Retired Roswell middle school teacher Andrea Tafoya shows a photo of her son, Fidel Alarcon, on Wednesday. Alarcon, who is in need of an emergency liver transplant, has seen his weight drop from 310 pounds to a little more than 160 pounds in the past year, Tafoya said. (Randal Seyler Photo)
Fidel Alarcon is dying.
The 27-year-old Roswell man’s liver is shutting down, and doctors do not know if he has weeks, or days, left before his condition claims his life.
“He’s very well-known by the people of the community,” said his mother, Andrea Tafoya, a retired Roswell middle school teacher. “He grew up here and he worked for years at the north Sonic and at the Taco Bell on West Hobbs.”
Alarcon graduated from Roswell High School in 2004, and he has worked his entire adult life here in his hometown — until January 2013, when he was diagnosed with liver failure.
“If a transplant doesn’t come through in time, he is going to perish,” Tafoya said. “The doctors can’t say if he has days or weeks left, this is progressing so [auth] fast.
“The doctors don’t really know what is happening, or why it happened so fast,” Tafoya said. “They have him on the emergency list for a liver transplant, but we don’t know if that will happen in time.”
Alarcon began feeling ill in 2013, and after several doctors’ visits, it was discovered that his liver was failing following an MRI. In the past 12 months, Alarcon’s condition has worsened, and one of his kidneys has also failed.
“They can’t do a kidney transplant until after his liver is replaced, and he can’t do kidney dialysis, because it would kill him,” Tafoya said.
The young man has no medical insurance, but is covered by Medicaid, his mother said.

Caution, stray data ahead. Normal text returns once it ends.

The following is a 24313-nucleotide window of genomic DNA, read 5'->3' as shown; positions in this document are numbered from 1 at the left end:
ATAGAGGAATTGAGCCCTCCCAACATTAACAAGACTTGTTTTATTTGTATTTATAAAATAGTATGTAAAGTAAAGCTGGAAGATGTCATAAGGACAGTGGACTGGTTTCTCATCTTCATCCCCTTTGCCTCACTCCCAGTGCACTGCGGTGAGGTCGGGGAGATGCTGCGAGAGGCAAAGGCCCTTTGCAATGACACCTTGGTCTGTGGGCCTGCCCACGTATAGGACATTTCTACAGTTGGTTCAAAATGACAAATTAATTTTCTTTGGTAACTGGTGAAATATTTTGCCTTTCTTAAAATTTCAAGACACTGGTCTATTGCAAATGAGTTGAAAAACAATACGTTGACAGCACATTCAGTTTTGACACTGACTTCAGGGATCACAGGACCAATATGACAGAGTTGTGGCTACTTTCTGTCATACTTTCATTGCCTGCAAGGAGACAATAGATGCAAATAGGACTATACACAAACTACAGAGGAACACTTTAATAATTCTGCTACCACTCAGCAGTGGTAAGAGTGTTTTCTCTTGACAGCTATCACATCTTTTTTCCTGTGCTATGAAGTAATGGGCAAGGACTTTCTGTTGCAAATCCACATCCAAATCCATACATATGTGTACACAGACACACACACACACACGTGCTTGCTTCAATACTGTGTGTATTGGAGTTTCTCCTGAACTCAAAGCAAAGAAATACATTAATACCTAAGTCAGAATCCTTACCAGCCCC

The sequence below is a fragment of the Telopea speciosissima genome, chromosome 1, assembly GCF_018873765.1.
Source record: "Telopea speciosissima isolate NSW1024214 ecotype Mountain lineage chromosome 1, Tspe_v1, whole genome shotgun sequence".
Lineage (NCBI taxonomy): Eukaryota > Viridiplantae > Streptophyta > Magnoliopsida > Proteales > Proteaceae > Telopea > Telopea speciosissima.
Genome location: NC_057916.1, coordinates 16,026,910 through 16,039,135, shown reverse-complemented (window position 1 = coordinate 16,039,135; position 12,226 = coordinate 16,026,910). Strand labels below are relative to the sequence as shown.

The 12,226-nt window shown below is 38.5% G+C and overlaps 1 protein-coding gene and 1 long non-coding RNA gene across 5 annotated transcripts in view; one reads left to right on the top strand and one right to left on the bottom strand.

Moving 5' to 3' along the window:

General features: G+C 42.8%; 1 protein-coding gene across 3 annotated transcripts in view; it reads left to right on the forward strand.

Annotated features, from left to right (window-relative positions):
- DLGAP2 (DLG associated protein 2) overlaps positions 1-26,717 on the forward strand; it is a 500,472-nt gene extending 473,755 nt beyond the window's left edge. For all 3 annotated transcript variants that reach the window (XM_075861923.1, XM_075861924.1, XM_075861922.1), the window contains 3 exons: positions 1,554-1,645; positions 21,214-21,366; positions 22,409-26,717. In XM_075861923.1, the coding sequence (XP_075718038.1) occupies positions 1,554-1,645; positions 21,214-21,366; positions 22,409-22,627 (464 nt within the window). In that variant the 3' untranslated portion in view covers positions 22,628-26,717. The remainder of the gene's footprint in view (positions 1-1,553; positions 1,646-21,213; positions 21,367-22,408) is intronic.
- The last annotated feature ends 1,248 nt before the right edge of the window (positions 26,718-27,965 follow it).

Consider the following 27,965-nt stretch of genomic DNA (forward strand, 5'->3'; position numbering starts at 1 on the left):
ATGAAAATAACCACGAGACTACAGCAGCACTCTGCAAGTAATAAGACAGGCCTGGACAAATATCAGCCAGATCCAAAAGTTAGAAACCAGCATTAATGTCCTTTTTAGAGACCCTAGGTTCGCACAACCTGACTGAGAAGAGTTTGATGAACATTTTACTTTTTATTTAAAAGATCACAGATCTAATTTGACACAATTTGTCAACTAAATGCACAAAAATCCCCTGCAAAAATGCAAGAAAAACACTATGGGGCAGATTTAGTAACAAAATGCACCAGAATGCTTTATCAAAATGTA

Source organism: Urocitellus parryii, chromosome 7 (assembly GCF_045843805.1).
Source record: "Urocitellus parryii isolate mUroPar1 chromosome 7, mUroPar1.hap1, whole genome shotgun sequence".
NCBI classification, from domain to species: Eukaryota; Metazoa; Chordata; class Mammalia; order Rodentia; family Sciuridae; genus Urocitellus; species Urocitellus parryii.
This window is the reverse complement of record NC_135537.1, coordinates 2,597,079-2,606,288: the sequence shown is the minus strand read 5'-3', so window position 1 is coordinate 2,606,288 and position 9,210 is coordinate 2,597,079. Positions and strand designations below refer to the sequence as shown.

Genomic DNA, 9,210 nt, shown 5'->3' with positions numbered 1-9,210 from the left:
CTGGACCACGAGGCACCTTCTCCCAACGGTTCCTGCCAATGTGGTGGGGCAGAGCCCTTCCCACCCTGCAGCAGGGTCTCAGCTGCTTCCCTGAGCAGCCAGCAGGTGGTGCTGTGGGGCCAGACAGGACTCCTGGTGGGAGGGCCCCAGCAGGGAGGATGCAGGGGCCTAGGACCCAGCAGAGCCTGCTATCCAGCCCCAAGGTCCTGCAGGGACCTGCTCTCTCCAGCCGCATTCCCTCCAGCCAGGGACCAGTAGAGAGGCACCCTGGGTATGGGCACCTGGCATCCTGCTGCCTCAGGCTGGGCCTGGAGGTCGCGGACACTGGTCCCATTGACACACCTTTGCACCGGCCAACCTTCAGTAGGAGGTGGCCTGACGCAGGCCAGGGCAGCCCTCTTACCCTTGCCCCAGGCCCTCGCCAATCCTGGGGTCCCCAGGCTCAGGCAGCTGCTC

According to the United Network for Organ Sharing website, transplantliving.org, the estimated U.S. average in 2011 of billed charges per liver transplant is $577,100.
Alarcon has been living with Tafoya’s daughter Linda Encinias in Socorro County to be closer to the University of New Mexico Hospital, where he is being treated.
Alarcon was back at UNM Hospital on Wednesday, and Tafoya was waiting to hear whether he was being admitted into the hospital again.
“There aren’t any specialists in Roswell for what he has, and he has to go to UNM twice a week to get his stomach tapped,” Tafoya said. “Because his liver isn’t working, his body builds up fluids, including ammonia.
An important job of the liver is to change toxic substances that are either made by the body or taken into the body, such as medicines, and make them harmless, according to the National Institutes of Health website, nlm.nih.gov. However, when the liver is damaged, these chemicals may build up in the bloodstream.
Ammonia, which is produced by the body when proteins are digested, is one of the harmful substances that is normally made harmless by the liver. Many other substances may also build up in the body if the liver is not working well. They can cause damage to the nervous system.
“He has had damage to his stomach, esophagus and intestines,” Tafoya said, “and it can also damage his brain.”
Twice a week, doctors at UNM draw about a gallon of fluids from Alarcon.
He is also staying close to UNM so that when a donor organ becomes available, he can be flown from UNM to either Arizona or Colorado, the two nearest locations where a liver transplant can be performed.
“I’ve been holding it together, but I’ve lost it twice,” says Tafoya. “Being in this position, for over a year now, has been really hard, it’s been really rough.”
Tafoya says prayer helps her cope with the situation — not just her prayers, but those of all her friends and family as well.
“I want to thank everyone who has kept us in their prayers, and I hope everyone will continue to pray for Fidel.”
HOW TO HELP
An account for Fidel Alarcon has been set up at Wells Fargo Bank. If you would like to make a donation, contact the bank with the following information: Andrea Tafoya, Roswell NM 88203, Account Number 2335.
This photo shows Fidel Alarcon, of Roswell, who is in dire need of a liver transplant, before he became ill in January 2013. (Courtesy Photo)